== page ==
Four international banks have been slapped with record fines by Hong Kong’s securities regulator for failing to verify the information supplied by companies they nominated for IPO listings. The actions of the Securities and Futures Commission made good headlines, but the punishment offers little deterrent for this sort of behaviour.
The four banks – UBS, Standard Chartered, Morgan Stanley and Merrill Lynch – have been in the city for decades. None of them could claim not to have heard of fraud with Chinese characteristics.
In 2002, a Liaoning-based listed company was caught recording chrysanthemums as export-grade orchids, and claiming farms it never owned.
In 2005, an eyewear manufacturer that claimed to be the world’s third largest was found sending its staff to the US to pose as clients at an auditors’ meeting at a hotel, in order to confirm the purchase of designer glasses.
More instances of book cooking followed, mostly from mainland China. Professionals shared tales of phoney bankers, bank branches, post offices, mailboxes and couriers fooling them into believing fake bank and customer information.
As a result, face to face interviews and on-site visits have long been the norm. Yet, in their work with the now-delisted China Forestry company in 2009, UBS and Standard Chartered decided otherwise.
They accepted phone interviews with purported customers on the grounds of earthquake disruption. All the customers’ names and numbers were provided by the company. The pair recorded no independent company, address or background search.
China Forestry was listed and went on to raise HK$4.2 billion. The auditor questioned its forest rights and revenue in early 2011. Regulators later caught it inflating its revenue and asset size by 92 per cent and 87 per cent respectively.
- Photo: GovHK.
In early 2013, another fraud was exposed. Employing the ancient trick of fake customers, China Metal Recycling over-stated its revenue by more than half. Who was the sponsor? UBS again.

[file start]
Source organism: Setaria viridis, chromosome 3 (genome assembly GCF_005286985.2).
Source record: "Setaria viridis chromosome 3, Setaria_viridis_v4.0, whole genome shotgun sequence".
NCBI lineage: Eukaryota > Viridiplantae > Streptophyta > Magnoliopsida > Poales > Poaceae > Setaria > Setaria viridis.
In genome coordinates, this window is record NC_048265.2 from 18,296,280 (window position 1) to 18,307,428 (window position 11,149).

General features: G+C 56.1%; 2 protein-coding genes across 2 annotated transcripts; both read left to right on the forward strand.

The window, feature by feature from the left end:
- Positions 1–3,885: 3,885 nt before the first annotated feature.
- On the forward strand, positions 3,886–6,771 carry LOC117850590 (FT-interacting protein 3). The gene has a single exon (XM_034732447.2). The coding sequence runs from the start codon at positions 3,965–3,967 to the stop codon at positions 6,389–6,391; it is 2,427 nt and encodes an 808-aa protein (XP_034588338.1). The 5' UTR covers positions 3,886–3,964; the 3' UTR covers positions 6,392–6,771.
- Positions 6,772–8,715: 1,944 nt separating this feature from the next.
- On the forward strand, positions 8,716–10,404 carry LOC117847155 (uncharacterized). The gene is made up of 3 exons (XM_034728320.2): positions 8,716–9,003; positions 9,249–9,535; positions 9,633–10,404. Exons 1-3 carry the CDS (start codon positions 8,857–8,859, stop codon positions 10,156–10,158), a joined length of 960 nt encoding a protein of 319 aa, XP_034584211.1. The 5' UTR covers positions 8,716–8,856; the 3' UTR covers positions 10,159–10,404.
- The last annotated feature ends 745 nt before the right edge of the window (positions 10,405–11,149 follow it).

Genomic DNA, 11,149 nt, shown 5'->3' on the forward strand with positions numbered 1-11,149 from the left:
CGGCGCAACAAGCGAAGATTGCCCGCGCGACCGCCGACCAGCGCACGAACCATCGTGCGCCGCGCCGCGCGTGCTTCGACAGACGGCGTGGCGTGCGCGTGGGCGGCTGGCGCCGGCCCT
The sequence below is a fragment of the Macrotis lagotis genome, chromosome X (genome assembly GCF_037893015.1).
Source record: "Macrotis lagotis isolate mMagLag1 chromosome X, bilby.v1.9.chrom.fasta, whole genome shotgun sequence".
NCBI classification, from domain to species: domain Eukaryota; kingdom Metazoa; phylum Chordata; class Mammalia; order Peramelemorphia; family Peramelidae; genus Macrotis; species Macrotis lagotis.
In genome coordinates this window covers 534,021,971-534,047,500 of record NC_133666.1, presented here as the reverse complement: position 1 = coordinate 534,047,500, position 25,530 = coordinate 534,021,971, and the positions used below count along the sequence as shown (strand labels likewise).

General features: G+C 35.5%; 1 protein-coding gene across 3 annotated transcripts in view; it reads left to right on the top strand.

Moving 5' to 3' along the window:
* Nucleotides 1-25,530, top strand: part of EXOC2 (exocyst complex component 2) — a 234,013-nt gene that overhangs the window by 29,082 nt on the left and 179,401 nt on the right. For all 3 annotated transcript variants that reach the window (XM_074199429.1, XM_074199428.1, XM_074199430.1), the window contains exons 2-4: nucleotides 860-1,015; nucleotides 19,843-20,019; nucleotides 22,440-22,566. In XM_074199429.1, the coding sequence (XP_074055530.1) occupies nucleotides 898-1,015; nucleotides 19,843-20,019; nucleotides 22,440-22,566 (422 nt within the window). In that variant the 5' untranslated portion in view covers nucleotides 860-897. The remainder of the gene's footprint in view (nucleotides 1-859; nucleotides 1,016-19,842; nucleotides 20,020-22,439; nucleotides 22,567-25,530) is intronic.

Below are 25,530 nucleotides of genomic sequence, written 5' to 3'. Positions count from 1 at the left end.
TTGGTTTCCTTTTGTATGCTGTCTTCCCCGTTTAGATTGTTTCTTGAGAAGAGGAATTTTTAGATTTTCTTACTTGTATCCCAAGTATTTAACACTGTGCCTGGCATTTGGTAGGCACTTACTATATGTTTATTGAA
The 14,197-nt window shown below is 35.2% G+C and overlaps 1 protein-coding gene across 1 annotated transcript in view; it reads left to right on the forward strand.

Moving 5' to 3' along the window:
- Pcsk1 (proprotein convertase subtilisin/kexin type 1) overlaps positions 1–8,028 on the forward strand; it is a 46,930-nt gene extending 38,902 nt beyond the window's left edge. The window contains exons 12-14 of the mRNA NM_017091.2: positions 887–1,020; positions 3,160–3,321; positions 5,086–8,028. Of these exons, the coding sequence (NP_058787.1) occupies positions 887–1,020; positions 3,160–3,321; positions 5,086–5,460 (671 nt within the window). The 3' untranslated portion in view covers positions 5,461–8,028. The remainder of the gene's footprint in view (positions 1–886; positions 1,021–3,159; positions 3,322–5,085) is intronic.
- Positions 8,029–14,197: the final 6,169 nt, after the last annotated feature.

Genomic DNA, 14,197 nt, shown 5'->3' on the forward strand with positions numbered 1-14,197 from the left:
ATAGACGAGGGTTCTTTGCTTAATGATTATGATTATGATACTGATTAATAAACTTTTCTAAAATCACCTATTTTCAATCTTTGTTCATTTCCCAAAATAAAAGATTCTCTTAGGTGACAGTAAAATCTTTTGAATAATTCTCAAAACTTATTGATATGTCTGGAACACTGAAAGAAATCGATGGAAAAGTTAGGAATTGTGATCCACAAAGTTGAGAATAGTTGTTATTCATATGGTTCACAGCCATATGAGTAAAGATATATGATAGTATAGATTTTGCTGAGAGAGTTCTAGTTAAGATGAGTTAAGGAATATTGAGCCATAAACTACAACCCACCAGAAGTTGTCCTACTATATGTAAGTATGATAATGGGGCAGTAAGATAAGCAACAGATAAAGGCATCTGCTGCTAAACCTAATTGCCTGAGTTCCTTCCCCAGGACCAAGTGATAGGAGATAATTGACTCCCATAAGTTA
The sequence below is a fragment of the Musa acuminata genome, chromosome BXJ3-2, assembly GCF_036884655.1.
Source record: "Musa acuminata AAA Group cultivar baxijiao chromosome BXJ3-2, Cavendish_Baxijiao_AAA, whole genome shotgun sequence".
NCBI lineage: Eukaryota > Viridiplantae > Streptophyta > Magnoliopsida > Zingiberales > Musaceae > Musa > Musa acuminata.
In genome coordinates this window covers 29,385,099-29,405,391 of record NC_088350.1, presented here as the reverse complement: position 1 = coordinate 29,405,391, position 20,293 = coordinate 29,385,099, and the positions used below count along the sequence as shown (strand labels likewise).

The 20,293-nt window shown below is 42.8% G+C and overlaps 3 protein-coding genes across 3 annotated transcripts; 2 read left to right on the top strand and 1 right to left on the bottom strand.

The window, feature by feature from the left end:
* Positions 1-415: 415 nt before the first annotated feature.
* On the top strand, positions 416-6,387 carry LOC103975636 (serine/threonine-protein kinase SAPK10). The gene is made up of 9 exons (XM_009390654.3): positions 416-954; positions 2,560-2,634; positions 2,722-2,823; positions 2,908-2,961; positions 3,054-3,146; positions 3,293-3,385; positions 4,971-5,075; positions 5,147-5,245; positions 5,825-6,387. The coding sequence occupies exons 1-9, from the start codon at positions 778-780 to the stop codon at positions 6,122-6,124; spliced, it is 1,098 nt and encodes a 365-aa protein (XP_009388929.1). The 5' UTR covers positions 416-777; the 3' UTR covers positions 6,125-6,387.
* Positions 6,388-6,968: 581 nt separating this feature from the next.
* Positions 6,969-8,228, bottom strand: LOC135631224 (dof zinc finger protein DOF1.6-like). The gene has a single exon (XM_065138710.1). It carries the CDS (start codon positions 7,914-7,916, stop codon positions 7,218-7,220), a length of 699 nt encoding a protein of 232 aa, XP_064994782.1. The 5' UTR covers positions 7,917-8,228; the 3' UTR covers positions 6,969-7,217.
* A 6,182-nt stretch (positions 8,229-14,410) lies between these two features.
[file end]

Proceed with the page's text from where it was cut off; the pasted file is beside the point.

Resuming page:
Regulators responded with a more detailed guideline that asked for on-site face-to-face customer interviews as well as personal identity checks, business cards and authorisation letters from interviewees.
You would think the sponsors’ behaviour would have changed, and that of UBS in particular, given its track record? Wrong.
When it came to Tianhe Chemical’s listing, UBS, Morgan Stanley and Merrill Lynch asked for on-site interviews with customers, but backed down when the company resisted. Instead, they agreed to the company arranging meetings with six of its ten clients either by telephone or in person at Tianhe’s offices.
Among the six was a man who claimed to represent Tianhe’s largest customer, a state firm that bought 30 per cent of its products. He confirmed all the purchases. Yet, when asked for his business card at the end of the meeting, the man stormed out, shouting that he had defied house rules to attend the meeting, just to help out Tianhe’s chief executive officer.
- UBS. File photo: Martin Abegglen, via Flickr.
A fair-minded person would have smelled a rat. Yet none of the three bankers present thought further inquiries were called for.
Had they rung the state firm’s general line and asked for the man concerned, the operator would have told them that there was no such person. That is what a potential cornerstone investor did, avoiding an expensive mistake.